Cognitive Behavioural Therapy: What does it stand for?

There has been a clear upward movement in the medical referrals for Cognitive Behavioural Therapy (CBT). It does not come as a surprise that as a psychologist, I often receive enquiries from clients asking whether I specialise in CBT. Though my training and practice allow me to confirm a specialty in the CB approach, I chose to inform that CBT is one of the therapies that I practice.



While the popularisation of CBT is an undeniable fact, there has also been a parallel progressive movement among therapists towards the idea that “no theory can fully explain the complexity of human beings, nor can any single therapeutic intervention account for therapeutic outcome. Each theoretical model or school of therapy has a valuable contribution to make”(Woolfe,2010, p.173).


I find that CBT in itself deserves recognition as it has really provided me and most of my clients with a good theoretical framework and a rationale for understanding their problems. The approach has also received considerable recognition and empirical attention as a leading model in the treatment of a wide range of psychological difficulties (NICE, 2011, Borkovec, et al., 2002; Ladouceur et al., 2000). Essentially, the CBT approach represents the merging of two psychological traditions. At its core CBT holds that people are inclined towards absolute thinking, or mental and behavioural tendencies. The approach is designed to help people develop better understanding of their patterns of thinking and behaving.



The cognitive psychologist, Aaron Beck provided the dominant conceptualization of cognititve and behavioural theoretical ideas that were based on a cyclical interplay between environment, cognition, and behaviour. Beck’s Model of Cognitive Therapy (1979) beholds the understanding that the way a person feels and behaves is determined by the way a person thinks and makes sense of their experiences. Therefore, in CBT practice, cognitive interventions guide clients to re-appraise their own perceptions of aversive stimuli in order to manage potentially difficult situations, whilst behavioural work aims to activate new and corrective experiences.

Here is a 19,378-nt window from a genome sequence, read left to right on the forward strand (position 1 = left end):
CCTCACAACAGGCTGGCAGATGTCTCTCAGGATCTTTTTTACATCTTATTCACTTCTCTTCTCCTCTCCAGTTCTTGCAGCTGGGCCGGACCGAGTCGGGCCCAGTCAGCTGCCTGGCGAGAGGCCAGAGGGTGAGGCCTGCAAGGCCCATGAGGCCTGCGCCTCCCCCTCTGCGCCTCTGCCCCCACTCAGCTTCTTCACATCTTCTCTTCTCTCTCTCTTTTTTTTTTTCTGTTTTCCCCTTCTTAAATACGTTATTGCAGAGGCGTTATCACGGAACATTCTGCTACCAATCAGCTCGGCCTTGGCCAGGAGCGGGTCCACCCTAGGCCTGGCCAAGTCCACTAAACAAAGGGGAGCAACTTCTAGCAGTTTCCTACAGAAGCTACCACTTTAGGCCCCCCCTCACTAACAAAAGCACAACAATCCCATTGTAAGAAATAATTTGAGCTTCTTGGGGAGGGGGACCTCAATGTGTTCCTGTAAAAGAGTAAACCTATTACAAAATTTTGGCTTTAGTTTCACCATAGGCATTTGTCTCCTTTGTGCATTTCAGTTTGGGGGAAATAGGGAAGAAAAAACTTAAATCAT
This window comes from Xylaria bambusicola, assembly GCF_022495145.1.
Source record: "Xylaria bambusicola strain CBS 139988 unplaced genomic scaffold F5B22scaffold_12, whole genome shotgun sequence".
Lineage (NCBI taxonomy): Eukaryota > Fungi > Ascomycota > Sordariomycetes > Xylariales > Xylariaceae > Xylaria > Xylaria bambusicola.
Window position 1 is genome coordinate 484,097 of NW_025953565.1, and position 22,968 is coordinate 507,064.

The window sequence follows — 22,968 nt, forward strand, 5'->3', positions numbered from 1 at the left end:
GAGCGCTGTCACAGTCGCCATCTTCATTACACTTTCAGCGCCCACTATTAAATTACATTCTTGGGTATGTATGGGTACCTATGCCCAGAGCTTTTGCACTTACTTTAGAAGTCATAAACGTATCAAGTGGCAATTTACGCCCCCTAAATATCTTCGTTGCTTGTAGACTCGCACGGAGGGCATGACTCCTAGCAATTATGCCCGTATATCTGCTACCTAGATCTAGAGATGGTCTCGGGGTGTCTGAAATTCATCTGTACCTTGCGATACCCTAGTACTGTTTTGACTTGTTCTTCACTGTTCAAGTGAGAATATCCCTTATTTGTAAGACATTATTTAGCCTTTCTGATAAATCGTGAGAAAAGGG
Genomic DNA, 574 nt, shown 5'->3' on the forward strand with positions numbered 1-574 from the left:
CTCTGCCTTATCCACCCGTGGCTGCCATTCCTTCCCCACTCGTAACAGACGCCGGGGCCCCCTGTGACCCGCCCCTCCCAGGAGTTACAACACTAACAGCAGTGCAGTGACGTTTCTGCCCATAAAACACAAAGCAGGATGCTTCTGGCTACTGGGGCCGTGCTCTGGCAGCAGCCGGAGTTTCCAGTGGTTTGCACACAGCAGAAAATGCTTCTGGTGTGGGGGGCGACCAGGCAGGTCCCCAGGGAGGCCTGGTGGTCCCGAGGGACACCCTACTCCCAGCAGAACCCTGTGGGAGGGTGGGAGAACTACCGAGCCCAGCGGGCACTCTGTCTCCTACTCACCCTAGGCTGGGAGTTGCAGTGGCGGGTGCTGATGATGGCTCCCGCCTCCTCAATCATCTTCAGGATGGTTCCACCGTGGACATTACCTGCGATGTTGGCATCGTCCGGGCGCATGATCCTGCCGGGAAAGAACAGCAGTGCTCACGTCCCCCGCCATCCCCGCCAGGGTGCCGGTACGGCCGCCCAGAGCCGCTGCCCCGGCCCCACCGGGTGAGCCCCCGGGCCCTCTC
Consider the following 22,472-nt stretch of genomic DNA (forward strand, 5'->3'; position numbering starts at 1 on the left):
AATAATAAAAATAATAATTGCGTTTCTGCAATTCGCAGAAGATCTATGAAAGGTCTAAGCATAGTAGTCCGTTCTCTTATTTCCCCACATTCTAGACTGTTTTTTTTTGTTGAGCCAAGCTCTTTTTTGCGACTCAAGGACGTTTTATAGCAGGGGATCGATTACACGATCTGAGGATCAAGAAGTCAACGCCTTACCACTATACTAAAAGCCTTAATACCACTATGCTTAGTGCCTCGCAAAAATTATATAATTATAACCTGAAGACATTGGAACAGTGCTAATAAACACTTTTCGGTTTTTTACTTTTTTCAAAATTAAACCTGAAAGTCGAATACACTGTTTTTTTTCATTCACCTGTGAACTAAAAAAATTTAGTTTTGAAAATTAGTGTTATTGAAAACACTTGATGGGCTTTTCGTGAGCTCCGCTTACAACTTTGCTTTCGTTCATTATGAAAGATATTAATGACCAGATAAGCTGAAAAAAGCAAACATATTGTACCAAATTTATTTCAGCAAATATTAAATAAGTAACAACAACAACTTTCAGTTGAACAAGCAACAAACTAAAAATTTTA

At its core, psychology as a profession holds deep respect towards human complexity and diversity. The field comes hand in hand with broad philosophical understandings of the subjective nature of unique human experiences. Though various theoretical methods and schools have been developed over the years, deeply rooted within the overall psychological therapy are phenomenological values of engaging people as individuals with unique realities and needs.



References:


Borkovec, T. D., Newman, M. G., Pincus, A. L., & Lytle, R. (2002) A component analysis ofcognitive–behavioral therapy for generalized anxiety disorder and the role of interpersonal problems. Journal of Consulting and Clinical Psychology, 70,288–298


Ladouceur, R., Dugas, M. J., Freeston, M. H., Le ́ger, E., Gagnon, F., & Thibodeau, N.(2000) Efficacy of a cognitive–behavioral treatment for generalized anxiety disorder: Evaluation in a controlled clinical trial. Journal of Consulting and Clinical Psychology, 68,957–964


National Institute of Health and Care Excellence (2011)


Woolfe, R., Strawbridge, S., Douglas, B. & Druden, W. (2010) Handbook of Counselling Psychology, London: Sage


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